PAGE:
To illustrate, your last comment after editing would ordinarily be reduced to this:

      You’ve never had “parody collateral damage”.

      You don’t have ‘concepts’. Maybe the “drawings are down” because they weren’t very good?

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      Comment by ktismatics — 3 July 2011 @ 7:46 pm

      • “even if the recipient seems not only to be asking for it, ”

        I think this should be edited to “even if, on occasion, the recipient wishes to be referred to as SHE”..

        One of the best things about the removal of my person from the CPC is that it actually sounds perfectly weird to describe every single male as ‘her this’ or ‘her that’, but it still doesn’t feel right to refer to Dejan as “him”, although I can’t think why…although I have started using ‘she’ for Dejan’s concern troll. That concern troll is so evil I think Dejan deserves anything, since she’s conspired with her, but obviously Wayne can say that at CPC and it goes a little better with the bordello wallpaper.

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        Comment by Illegal dances of New York City — 3 July 2011 @ 8:22 pm

      • Ok apologies – granted this appears a more polite space than most. I’ll try to respect that.

        Its just that I’ve been reading various blogs for some time and his modus operandi bugged me even as a passive reader. That I’m being drawn into it despite my relatively short blog ‘career’ is making me livid. I’ve developed zero tolerance for that stuff in real life, and there’s a lot of it about where I come from. The time, brainpower and aquaintances lost to it can be quite haunting.

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        Comment by W.Kasper — 3 July 2011 @ 9:14 pm

  26. Are you really going on hiatus, Wayne? I was just browsing your back catalog today, beginning at the beginning, and I came upon a post from 22 January of this year. I quote:

    “I am angry, but my arse gets fatter; and not due to dietary abundance either. The anger, the spectacle, the isolated pursuit of blogging – they all feed into each other, with diminishing nourishment. Alienation discourages social interaction, and the reduced social interaction encourages further alienation. Sport is beneath my radar. I stopped watching TV or keeping up with the latest music some time ago. This may have left me with little else to talk about (especially with the ‘straighter’ corners of society). What remains is politics/economics and the web – prime conduits for numbing, impotent rage. The uglier my (res)sentiments, the more readers seem to click this way, especially if they’re British. Even without our current Tory horrors, we’re nothing less (or more) than an angry, frustrated nation. I love to communicate, but is this ‘going’ anywhere? I read this by Jodi Dean long before I posted anything, and much of it seems to hit the nail on the head. Is blogging anything more than a late capitalist synthesis of the Last Man and Underground Man? Maybe this is why the ‘blogosphere’ seems in thrall to so many alienated misanthropes; from Lovecraft to Houellebecq (or much worse).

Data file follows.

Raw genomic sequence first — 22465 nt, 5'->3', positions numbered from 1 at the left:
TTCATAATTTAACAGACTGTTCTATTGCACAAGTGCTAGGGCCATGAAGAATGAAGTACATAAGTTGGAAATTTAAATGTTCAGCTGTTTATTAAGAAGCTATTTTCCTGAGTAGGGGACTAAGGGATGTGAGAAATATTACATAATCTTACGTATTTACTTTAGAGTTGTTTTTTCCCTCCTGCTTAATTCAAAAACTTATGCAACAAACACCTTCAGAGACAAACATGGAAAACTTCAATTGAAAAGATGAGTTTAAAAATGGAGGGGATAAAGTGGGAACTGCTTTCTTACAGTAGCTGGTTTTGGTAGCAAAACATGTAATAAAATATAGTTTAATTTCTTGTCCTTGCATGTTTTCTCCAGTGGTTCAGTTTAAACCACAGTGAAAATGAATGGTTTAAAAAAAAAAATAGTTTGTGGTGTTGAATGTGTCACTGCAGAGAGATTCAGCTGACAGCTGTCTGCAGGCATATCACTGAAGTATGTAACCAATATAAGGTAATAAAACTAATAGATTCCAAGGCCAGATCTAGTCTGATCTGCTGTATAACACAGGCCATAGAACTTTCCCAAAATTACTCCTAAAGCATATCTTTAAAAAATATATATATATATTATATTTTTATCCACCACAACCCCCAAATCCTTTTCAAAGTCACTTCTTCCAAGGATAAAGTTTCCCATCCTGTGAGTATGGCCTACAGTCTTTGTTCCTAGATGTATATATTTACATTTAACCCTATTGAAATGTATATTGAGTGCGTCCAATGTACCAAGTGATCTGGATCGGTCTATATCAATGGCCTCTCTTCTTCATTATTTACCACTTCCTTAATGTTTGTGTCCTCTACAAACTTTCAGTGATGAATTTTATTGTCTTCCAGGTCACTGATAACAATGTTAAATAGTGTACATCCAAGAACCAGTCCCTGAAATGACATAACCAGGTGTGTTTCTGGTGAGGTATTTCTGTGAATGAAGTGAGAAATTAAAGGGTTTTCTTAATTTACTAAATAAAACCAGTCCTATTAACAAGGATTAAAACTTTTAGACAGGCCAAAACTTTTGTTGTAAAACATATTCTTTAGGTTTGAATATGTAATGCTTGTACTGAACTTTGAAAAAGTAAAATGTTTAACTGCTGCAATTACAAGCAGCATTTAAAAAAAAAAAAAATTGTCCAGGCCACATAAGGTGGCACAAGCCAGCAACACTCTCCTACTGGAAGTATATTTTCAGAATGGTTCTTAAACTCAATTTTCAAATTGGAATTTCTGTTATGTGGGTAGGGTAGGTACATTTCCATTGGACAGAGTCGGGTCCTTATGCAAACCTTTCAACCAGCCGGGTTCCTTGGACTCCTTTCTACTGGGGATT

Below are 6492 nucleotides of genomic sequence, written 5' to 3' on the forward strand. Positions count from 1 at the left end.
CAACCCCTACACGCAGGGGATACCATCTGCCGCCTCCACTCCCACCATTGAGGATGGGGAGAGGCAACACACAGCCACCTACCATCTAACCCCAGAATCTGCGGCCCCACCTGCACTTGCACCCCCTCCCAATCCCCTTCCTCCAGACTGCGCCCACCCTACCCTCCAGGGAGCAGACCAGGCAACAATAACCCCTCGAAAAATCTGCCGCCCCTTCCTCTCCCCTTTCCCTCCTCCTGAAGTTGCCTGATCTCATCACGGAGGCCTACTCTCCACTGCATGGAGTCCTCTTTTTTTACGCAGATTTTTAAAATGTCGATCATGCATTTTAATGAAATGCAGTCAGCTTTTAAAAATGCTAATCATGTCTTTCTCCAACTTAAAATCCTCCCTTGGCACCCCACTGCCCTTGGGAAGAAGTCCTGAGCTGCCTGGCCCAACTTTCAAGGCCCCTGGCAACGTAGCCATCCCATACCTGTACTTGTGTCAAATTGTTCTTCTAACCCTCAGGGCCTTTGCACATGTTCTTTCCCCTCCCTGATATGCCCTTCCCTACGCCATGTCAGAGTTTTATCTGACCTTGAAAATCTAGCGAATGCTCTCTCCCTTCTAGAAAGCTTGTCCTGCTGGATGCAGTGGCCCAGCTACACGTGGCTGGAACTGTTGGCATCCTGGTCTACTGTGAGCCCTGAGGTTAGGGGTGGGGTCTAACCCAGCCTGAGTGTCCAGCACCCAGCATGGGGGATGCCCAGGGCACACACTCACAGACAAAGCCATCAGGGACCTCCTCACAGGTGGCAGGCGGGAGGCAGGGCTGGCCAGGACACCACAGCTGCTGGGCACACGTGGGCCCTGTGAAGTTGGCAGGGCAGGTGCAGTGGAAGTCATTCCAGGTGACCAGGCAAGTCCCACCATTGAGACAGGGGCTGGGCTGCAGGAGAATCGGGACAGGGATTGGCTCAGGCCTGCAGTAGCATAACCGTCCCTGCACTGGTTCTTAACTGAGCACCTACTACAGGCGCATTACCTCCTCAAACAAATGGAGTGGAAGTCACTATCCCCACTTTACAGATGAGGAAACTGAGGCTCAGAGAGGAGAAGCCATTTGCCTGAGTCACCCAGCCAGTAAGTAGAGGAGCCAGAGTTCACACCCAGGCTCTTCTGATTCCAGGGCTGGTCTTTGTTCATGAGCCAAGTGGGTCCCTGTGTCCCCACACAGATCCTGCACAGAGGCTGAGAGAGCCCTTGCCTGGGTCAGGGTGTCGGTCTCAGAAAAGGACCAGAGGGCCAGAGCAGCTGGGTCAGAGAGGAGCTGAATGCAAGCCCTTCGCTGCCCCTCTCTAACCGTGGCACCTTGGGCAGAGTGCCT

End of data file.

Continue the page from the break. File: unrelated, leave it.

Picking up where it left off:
Maybe it’s time for a brief hiatus from Pere Lebrun. It’ll still be active (?), but I expect to post a little less frequently. Time to sustain more engagement with the unpredictable world of meat and heat. Or at least reserve more considered posting for these three blogs (their ‘content input’ appearing to have slowed down somewhat), and hopefully transmit neurons that bypass the ultimately deflating signals of nark and snark. Although the title of this blog may indicate its (vague) intentions, it’s important to note I came across the term while it was being disseminated as propaganda. It was tossed around as easily as my random rants. Is it possible to end up ‘trolling’ yourself? Arguing yourself into anhedonia instead of activity? Anyway, when I use the internet I find that an entire CD seems to be over within five minutes. We’re not getting any younger here…”

    That hiatus seems to have lasted about 3 days; maybe there were others to follow. I don’t know whether your reasons for stepping away are the same as last time, or whether I should wish you better perseverance this time around.

    Like

    Comment by ktismatics — 3 July 2011 @ 10:25 pm

  27. That I’m being drawn into it despite my relatively short blog ‘career’

    xxxxx [Deleted bits by Ed.] …then use mine as your REAL place of jouissance. Which is alright, actually – that’s what the Parody Center is for.

    xxxxx, I think you xxxx deserve an own cartoon – which as I just decided will be xxxx.

    Like

    Comment by Center of Parody — 3 July 2011 @ 10:35 pm

  28. I think we’re done here.

    Like

    Comment by ktismatics — 3 July 2011 @ 10:44 pm